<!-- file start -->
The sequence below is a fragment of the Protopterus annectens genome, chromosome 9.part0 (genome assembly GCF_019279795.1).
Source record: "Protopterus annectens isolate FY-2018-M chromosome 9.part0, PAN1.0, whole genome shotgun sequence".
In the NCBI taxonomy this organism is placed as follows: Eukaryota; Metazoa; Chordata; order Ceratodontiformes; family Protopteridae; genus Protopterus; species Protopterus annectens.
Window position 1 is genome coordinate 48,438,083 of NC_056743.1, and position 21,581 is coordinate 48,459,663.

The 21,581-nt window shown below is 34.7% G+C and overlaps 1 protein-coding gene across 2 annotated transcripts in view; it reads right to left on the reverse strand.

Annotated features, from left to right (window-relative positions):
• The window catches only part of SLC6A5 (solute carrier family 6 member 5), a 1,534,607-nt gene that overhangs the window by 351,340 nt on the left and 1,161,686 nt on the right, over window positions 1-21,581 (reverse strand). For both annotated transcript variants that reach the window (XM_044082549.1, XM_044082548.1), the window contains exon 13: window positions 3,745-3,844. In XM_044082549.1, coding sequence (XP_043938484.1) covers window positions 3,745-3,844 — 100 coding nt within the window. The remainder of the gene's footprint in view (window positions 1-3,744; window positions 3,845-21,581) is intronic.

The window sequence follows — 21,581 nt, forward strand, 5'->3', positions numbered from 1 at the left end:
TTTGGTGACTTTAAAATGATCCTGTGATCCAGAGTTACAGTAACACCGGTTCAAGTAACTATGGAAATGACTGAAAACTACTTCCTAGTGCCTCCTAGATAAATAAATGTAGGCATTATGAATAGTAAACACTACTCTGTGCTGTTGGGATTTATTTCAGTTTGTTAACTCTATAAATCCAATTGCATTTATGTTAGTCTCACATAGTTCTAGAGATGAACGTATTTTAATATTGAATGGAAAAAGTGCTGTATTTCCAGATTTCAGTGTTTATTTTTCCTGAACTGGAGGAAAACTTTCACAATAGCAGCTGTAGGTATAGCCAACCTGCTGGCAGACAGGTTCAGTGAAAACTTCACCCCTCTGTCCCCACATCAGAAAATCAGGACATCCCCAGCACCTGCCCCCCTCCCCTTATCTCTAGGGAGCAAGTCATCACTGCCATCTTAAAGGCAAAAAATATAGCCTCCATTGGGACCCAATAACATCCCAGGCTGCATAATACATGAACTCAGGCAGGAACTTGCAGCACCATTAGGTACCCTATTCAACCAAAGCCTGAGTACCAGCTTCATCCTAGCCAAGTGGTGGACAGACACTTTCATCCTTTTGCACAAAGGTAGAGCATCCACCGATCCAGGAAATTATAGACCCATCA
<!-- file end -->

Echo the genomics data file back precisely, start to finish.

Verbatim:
The sequence below is a fragment of the Protopterus annectens genome, chromosome 9.part0 (genome assembly GCF_019279795.1).
Source record: "Protopterus annectens isolate FY-2018-M chromosome 9.part0, PAN1.0, whole genome shotgun sequence".
In the NCBI taxonomy this organism is placed as follows: Eukaryota; Metazoa; Chordata; order Ceratodontiformes; family Protopteridae; genus Protopterus; species Protopterus annectens.
Window position 1 is genome coordinate 48,438,083 of NC_056743.1, and position 21,581 is coordinate 48,459,663.

The 21,581-nt window shown below is 34.7% G+C and overlaps 1 protein-coding gene across 2 annotated transcripts in view; it reads right to left on the reverse strand.

Annotated features, from left to right (window-relative positions):
• The window catches only part of SLC6A5 (solute carrier family 6 member 5), a 1,534,607-nt gene that overhangs the window by 351,340 nt on the left and 1,161,686 nt on the right, over window positions 1-21,581 (reverse strand). For both annotated transcript variants that reach the window (XM_044082549.1, XM_044082548.1), the window contains exon 13: window positions 3,745-3,844. In XM_044082549.1, coding sequence (XP_043938484.1) covers window positions 3,745-3,844 — 100 coding nt within the window. The remainder of the gene's footprint in view (window positions 1-3,744; window positions 3,845-21,581) is intronic.

The window sequence follows — 21,581 nt, forward strand, 5'->3', positions numbered from 1 at the left end:
TTTGGTGACTTTAAAATGATCCTGTGATCCAGAGTTACAGTAACACCGGTTCAAGTAACTATGGAAATGACTGAAAACTACTTCCTAGTGCCTCCTAGATAAATAAATGTAGGCATTATGAATAGTAAACACTACTCTGTGCTGTTGGGATTTATTTCAGTTTGTTAACTCTATAAATCCAATTGCATTTATGTTAGTCTCACATAGTTCTAGAGATGAACGTATTTTAATATTGAATGGAAAAAGTGCTGTATTTCCAGATTTCAGTGTTTATTTTTCCTGAACTGGAGGAAAACTTTCACAATAGCAGCTGTAGGTATAGCCAACCTGCTGGCAGACAGGTTCAGTGAAAACTTCACCCCTCTGTCCCCACATCAGAAAATCAGGACATCCCCAGCACCTGCCCCCCTCCCCTTATCTCTAGGGAGCAAGTCATCACTGCCATCTTAAAGGCAAAAAATATAGCCTCCATTGGGACCCAATAACATCCCAGGCTGCATAATACATGAACTCAGGCAGGAACTTGCAGCACCATTAGGTACCCTATTCAACCAAAGCCTGAGTACCAGCTTCATCCTAGCCAAGTGGTGGACAGACACTTTCATCCTTTTGCACAAAGGTAGAGCATCCACCGATCCAGGAAATTATAGACCCATCA